We are aware of the United States Supreme Court's per curiam reversal in Henry v. Louisiana, 392 U.S. 655, 88 S.Ct. 2274, 20 L.Ed.2d 1343 (1967), citing only Redrup v. New York, 386 U.S. 767, 87 S.Ct. 1414, 18 L.Ed.2d 515 (1967), also a per curiam opinion. In view of the fact that the decision of the Louisiana Supreme Court in Henry (reported at 250 La. 682, 198 So.2d 889) not only upheld the constitutionality of La.R.S. 14:106, subsection A(2) and (3) as not being violative of freedom of speech or vague, but, in addition, erroneously construed the term "contemporary community standards" to embody a purely local, rather than national, norm, we cannot conclude from the per curiam opinion that the Supreme Court of the United States passed upon the constitutionality of La.R.S. 14:106.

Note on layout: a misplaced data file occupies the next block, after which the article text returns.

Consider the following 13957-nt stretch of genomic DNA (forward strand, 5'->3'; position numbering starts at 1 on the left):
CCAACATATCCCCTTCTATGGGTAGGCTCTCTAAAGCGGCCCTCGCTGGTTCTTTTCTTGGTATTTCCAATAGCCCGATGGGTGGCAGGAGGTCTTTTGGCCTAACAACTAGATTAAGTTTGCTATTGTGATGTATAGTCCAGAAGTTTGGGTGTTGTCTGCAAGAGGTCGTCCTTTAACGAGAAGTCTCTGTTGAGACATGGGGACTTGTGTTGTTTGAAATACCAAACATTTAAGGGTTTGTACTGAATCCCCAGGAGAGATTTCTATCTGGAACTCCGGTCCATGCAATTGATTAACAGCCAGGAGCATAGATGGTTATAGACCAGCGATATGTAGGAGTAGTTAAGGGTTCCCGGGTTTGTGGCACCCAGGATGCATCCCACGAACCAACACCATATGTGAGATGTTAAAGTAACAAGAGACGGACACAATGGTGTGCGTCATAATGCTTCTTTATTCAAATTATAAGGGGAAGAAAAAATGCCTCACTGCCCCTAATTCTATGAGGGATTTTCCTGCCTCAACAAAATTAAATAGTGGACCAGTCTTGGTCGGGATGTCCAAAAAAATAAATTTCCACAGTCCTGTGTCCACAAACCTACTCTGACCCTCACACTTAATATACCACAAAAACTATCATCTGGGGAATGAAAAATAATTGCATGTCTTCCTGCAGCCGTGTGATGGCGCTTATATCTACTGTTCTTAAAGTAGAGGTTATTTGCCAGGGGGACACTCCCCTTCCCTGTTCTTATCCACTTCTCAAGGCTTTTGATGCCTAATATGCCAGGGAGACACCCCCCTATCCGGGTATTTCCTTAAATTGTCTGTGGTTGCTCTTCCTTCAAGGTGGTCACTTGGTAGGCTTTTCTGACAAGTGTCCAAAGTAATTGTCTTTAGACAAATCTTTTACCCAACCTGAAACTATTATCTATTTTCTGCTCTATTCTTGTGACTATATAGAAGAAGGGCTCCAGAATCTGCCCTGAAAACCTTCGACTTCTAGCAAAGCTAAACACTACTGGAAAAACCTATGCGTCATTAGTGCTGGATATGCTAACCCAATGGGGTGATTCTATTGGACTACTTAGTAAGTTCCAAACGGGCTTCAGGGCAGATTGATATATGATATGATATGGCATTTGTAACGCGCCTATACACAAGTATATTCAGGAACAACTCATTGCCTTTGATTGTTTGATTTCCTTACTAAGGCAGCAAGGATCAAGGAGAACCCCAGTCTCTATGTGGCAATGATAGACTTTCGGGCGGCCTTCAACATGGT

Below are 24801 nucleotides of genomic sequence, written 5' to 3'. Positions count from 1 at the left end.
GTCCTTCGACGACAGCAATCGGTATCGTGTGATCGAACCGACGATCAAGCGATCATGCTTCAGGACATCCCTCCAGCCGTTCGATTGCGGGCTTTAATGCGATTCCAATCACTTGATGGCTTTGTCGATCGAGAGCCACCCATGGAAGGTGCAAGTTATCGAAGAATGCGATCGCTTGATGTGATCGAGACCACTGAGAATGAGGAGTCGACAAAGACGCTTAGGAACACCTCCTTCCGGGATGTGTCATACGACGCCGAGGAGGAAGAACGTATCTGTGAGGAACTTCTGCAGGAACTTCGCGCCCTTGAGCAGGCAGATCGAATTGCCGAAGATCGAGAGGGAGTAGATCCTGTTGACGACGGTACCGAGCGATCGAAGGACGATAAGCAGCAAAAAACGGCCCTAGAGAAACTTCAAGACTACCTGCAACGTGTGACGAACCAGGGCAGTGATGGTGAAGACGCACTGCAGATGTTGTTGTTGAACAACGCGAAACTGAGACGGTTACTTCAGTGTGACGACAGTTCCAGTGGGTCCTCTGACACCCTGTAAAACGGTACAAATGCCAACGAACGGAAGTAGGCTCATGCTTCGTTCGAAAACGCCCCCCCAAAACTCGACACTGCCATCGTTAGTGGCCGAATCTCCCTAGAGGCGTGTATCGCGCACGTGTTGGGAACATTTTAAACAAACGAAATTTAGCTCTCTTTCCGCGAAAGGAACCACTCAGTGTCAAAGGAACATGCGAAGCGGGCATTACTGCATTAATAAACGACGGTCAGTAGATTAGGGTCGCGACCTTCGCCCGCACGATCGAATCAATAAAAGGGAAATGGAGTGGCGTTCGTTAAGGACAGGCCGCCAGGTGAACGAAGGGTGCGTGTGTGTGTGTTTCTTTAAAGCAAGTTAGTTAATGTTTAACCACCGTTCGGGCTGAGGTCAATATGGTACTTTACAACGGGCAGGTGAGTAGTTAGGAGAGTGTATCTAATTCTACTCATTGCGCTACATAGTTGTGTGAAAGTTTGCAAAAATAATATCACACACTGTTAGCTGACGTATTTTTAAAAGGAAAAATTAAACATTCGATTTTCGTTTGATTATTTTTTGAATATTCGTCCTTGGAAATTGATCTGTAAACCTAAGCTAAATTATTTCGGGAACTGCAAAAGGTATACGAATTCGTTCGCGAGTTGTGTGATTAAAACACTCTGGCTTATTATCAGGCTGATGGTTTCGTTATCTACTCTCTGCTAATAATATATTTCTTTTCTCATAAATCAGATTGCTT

A study of subsections "(2)" and "(3)" convinces us that neither subsection is unconstitutional on its face. Subsection "(3)" incorporates the standards of obscenity contained in subsection "(2)". We find that these subsections define obscenity in terms substantially similar to those approved in Roth v. United States, supra, in that expression regulated by the statute is that intended "to primarily appeal to the prurient interest of the average person." As was the court in Cambist Films, Inc. v. Tribell, supra, we are aware of the language of Mr. Justice Brennan in A Book Named "John Cleland's Memoirs of a Woman of Pleasure" v. Attorney General of Commonwealth of Massachusetts, 383 U.S. 413, 86 S.Ct. 975, 16 L.Ed.2d 1 (1966) to the effect that material may not be legally adjudged obscene unless it meets each of the following three tests: "(a) the dominant theme of the material taken as a whole appeals to a prurient interest in sex; (b) the material is patently offensive because it affronts contemporary community standards relating to the description or representation of sexual matters; and (c) the material is utterly without redeeming social value." And, we concur in the statement of the Court in Tribell, supra, that "[i]n listing these three elements, Mr. Justice Brennan was not making additional requirements, but was merely explaining the Roth test." Therefore, we find that subsections (2) and (3) of Paragraph A of La.R.S. 14:106, while not explicitly inclusive of the tripartite test enunciated by Mr. Justice Brennan, do, if judicially interpreted and applied in light thereof, satisfy constitutional requirements.